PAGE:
26th June Somalia’s northern region’s Independence Day not all regions commemorate
This article was published first in June 2008-Mareeg.com-The majority of Somalia’s regions were not marked 26th June Somalia’s northern region’s Independence Day they liberated from the colonial troops.
Similar to this day Somalis hardened to be well-prepared for the marking of this valued day that marks when northern region gained their independence from UK.
26 June was the first day Somali flag was raised in Hargeisa Town of Somaliland region northern Somalia.
The five points of the star on the Somali flag simply represents the previous colonial area where the mostly Somali speaking people live and lived.
Somalia adopted a light blue flag in honour of the United Nations Organisation that had controlled the country until the independence.
The flag has 5 points – one for each branch of the Somalis: Issas of Djibouti, Somalis of Ethiopia, Issaks of Somaliland, Somalis of old Italian Somalia and the Somalis of North Kenya .
The Flag Day in Somalia is therefore 26 June, celebrating the first hoisting of the flag of the independent Republic of Somalia on 26 June 1960.
As it was the case in other African countries, the flag was adopted before the independence, during the Italian trusteeship (1950-1960).
Britain withdrew from British Somaliland in 1960 to allow its protectorate to join with Italian Somaliland and form the new nation of Somalia. In 1969, a coup headed by Mohamed SIAD Barre ushered in an authoritarian socialist rule that managed to impose a degree of stability in the country for a couple of decades.
After the regime’s collapse early in 1991, Somalia descended into turmoil, factional fighting, and anarchy. In May 1991, northern clans declared an independent Republic of Somaliland that now includes the administrative regions of Awdal, Woqooyi Galbeed, Togdheer, Sanaag, and Sool. Although not recognized by any government, this entity has maintained a stable existence and continues efforts to establish a constitutional democracy, including holding municipal, parliamentary, and presidential elections.
The regions of Bari, Nugaal, and northern Mudug comprise a neighboring self-declared autonomous state of Puntland, which has been self-governing since 1998 but does not aim at independence; it has also made strides toward reconstructing a legitimate, representative government but has suffered some civil strife.
Puntland disputes its border with Somaliland as it also claims portions of eastern Sool and Sanaag.
Beginning in 1993, a two-year UN humanitarian effort (primarily in the south) was able to alleviate famine conditions, but when the UN withdrew in 1995, having suffered significant casualties, order still had not been restored. A two-year peace process, led by the Government of Kenya under the auspices of the Intergovernmental Authority on Development (IGAD), concluded in October 2004 with the election of Abdullahi YUSUF Ahmed as President of the Transitional Federal Government (TFG) of Somalia and the formation of an interim government, known as the Somalia Transitional Federal Institutions (TFIs).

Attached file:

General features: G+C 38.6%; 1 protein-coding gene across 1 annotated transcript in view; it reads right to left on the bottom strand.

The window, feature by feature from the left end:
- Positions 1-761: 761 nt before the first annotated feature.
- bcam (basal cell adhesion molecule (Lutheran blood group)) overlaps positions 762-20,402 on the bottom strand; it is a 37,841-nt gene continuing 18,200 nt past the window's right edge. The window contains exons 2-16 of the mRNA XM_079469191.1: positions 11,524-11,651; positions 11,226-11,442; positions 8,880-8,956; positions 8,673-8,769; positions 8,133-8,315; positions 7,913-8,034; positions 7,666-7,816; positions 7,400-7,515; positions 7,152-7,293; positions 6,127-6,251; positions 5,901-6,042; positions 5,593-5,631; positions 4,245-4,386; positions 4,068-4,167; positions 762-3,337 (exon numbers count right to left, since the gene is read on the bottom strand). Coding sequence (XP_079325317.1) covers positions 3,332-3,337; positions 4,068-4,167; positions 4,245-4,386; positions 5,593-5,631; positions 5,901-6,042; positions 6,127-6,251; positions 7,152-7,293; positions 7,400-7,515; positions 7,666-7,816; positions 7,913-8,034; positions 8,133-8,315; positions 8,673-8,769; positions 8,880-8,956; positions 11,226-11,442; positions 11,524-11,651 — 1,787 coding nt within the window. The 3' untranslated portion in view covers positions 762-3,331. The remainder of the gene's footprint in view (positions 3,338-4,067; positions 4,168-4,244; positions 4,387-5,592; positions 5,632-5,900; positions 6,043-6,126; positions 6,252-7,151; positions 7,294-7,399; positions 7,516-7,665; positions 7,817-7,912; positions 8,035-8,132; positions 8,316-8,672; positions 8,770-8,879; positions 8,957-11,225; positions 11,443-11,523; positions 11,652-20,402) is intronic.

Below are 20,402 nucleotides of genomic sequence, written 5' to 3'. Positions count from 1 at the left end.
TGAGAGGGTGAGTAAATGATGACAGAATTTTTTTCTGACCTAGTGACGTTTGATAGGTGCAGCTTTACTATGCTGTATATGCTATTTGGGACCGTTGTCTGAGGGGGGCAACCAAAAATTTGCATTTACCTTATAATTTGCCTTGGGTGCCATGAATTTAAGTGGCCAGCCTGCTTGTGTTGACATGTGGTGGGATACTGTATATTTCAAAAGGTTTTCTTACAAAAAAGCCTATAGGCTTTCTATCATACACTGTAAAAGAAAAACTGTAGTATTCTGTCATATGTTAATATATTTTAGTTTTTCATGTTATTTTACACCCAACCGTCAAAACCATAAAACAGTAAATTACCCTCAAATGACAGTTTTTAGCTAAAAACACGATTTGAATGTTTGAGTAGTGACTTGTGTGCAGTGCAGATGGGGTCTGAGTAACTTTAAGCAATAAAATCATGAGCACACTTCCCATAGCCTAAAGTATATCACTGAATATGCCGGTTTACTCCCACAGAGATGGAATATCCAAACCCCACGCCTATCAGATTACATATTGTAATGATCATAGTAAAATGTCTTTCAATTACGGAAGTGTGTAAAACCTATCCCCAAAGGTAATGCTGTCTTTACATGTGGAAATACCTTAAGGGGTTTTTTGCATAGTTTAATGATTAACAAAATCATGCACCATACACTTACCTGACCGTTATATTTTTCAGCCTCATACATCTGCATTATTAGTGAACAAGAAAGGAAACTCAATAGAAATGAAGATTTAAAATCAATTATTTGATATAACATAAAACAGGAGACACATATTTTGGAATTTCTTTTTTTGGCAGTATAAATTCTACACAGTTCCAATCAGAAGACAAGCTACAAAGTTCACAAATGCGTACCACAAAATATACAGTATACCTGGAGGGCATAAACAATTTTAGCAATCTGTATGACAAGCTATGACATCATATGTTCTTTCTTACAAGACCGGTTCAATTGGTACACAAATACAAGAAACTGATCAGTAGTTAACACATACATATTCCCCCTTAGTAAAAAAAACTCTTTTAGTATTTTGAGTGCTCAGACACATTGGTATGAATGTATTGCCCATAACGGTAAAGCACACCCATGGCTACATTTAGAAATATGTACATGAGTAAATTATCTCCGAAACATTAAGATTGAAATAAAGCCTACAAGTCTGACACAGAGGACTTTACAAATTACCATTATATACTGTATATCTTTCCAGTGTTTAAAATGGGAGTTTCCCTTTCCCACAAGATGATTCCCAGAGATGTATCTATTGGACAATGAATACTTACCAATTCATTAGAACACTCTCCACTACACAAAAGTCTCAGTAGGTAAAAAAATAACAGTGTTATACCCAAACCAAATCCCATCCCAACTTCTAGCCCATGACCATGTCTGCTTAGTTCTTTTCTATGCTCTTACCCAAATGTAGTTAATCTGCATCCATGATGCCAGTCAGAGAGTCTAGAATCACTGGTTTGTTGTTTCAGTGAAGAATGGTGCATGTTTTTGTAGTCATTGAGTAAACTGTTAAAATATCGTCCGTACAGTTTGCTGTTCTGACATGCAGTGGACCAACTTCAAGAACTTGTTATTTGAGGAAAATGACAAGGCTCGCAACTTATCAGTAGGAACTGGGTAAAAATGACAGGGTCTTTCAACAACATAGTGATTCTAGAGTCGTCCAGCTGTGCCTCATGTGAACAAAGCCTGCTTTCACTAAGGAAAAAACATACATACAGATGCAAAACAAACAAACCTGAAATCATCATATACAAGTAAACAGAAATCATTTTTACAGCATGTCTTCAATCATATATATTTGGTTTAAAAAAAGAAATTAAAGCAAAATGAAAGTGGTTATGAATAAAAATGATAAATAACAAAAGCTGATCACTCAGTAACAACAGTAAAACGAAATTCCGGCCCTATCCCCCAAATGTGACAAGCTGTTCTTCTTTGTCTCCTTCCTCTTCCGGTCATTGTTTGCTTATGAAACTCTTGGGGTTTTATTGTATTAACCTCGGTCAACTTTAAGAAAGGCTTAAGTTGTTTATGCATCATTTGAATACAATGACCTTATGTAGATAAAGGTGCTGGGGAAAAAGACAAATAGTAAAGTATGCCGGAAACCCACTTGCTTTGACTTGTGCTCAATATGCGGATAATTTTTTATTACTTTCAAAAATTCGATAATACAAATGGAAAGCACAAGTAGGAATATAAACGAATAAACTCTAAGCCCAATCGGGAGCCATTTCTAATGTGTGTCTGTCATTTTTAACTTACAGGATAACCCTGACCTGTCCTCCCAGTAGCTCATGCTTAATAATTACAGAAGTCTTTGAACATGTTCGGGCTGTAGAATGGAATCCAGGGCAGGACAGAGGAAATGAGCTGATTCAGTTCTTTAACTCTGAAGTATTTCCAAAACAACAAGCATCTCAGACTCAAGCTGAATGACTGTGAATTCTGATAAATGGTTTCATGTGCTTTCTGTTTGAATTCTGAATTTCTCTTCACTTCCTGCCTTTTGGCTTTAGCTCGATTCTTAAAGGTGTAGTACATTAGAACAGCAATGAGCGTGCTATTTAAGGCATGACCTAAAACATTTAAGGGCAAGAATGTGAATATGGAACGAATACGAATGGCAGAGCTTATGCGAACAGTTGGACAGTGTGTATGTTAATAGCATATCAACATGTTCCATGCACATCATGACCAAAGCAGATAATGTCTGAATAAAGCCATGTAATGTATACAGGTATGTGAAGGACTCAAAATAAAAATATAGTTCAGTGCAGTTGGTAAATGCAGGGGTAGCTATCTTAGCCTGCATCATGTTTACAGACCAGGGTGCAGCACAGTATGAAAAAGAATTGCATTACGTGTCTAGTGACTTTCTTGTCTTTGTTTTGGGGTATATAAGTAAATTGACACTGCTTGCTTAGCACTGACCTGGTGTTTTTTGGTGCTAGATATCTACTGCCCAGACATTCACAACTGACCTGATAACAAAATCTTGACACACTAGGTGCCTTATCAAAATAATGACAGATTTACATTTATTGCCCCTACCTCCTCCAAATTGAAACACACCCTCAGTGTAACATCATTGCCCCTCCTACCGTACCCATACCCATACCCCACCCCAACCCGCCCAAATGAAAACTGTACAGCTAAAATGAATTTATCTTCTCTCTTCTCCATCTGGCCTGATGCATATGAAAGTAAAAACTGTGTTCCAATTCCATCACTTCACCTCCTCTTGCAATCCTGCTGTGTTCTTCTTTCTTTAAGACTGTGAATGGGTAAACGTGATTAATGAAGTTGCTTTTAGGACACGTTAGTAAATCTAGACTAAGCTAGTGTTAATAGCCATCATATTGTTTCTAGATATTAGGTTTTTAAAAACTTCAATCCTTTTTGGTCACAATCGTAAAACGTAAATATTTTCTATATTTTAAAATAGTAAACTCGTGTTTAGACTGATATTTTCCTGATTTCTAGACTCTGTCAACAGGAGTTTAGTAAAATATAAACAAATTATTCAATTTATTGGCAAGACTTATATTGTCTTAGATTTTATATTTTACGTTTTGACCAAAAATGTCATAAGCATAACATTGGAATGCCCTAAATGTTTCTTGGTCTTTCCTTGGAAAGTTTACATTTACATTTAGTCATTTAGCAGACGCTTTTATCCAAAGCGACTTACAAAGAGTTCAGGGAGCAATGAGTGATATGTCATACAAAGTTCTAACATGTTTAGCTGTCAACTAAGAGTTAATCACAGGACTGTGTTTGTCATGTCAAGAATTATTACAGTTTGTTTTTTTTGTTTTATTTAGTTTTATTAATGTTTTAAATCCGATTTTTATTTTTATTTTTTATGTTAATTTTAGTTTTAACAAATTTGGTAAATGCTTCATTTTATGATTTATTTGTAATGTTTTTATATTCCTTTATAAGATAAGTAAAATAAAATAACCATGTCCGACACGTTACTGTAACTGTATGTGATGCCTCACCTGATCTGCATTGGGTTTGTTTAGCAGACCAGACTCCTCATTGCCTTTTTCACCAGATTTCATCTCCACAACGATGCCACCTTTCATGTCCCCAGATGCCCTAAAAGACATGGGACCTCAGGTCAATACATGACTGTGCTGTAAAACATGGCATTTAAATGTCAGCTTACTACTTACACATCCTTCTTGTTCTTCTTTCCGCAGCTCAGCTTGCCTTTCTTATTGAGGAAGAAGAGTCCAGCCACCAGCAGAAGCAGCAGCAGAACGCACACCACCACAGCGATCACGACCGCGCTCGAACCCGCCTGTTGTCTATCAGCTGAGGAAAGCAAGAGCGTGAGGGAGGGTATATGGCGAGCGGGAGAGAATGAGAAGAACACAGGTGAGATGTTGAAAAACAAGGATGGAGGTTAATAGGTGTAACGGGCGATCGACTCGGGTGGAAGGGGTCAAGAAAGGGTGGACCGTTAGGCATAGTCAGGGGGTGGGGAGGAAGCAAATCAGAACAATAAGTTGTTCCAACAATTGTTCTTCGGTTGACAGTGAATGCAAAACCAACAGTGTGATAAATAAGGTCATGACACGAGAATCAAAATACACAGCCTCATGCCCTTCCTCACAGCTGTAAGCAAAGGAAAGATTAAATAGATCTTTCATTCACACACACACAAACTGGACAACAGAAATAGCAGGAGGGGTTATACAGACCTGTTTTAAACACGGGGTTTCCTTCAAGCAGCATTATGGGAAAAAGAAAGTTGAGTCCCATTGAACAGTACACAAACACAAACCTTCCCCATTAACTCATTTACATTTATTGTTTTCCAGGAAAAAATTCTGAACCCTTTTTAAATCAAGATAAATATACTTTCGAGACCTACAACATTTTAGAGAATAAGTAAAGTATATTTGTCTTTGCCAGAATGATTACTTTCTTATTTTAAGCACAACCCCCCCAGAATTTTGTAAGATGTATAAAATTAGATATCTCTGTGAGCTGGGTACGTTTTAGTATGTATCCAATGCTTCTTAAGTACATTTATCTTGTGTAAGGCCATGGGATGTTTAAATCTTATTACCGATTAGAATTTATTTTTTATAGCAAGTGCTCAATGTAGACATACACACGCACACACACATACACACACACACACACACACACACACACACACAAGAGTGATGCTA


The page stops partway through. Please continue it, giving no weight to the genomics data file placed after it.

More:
The Somalia TFIs include a 275-member parliamentary body, known as the Transitional Federal Assembly (TFA), a transitional Prime Minister, Nur “Adde” Hassan HUSSEIN, and a 90-member cabinet.
The TFIs are based on the Transitional Federal Charter, which outlines a five-year mandate leading to the establishment of a new Somali constitution and a transition to a representative government following national elections.
While its institutions remain weak, the TFG continues to reach out to Somali stakeholders and work with international donors to help build the governance capacity of the TFIs and work towards national elections in 2009.
In June 2006, a loose coalition of clerics, business leaders, and Islamic court militias known as the Council of Islamic Courts (CIC) defeated powerful Mogadishu warlords and took control of the capital.
The Courts continued to expand militarily throughout much of southern Somalia and threatened to overthrow the TFG in Baidoa. Ethiopian and TFG forces, concerned over links between some CIC factions and the al-Qaida East Africa network and the al-Qaida operatives responsible for the bombings of the US embassies in Tanzania and Kenya in 1998, intervened in late December 2006, resulting in the collapse of the CIC as an organization.
However, the TFG continues to face violent resistance from extremist elements, such as the al-Shabaab militia previously affiliated with the UIC.
Somalia has been praised by USA and The International Monetary Fund today recognised the federal government of Somalia, headed by President Mohamed farmaajo, paving the way for the resumption of relations after a 22-year interval,” the IMF said in a statement.
“The decision is consistent with broad international support and recognition of the Federal Government.”
Although Somalia has been an IMF member since August 1962, the years of civil war meant there was no government with which the fund could deal.
International donors have slowly been re-engaging with the Mogadishu government since President Mohamud’s election last year.
It was the first vote of its kind in the country since warlords toppled military dictator Mohamed Siad Barre in 1991.
The US officially recognised Somalia in 2014, acknowledging the new government’s progress towards political stability and attempts to end the insurgency by Islamist militants al-Shabab.
Although Washington never formally cut diplomatic ties with Somalia, the 1993 Black Hawk Down incident – in which 18 US servicemen died after militia fighters shot down two US military helicopters – marked the country’s descent into anarchy.
By: Abdinasir Mohamed Guled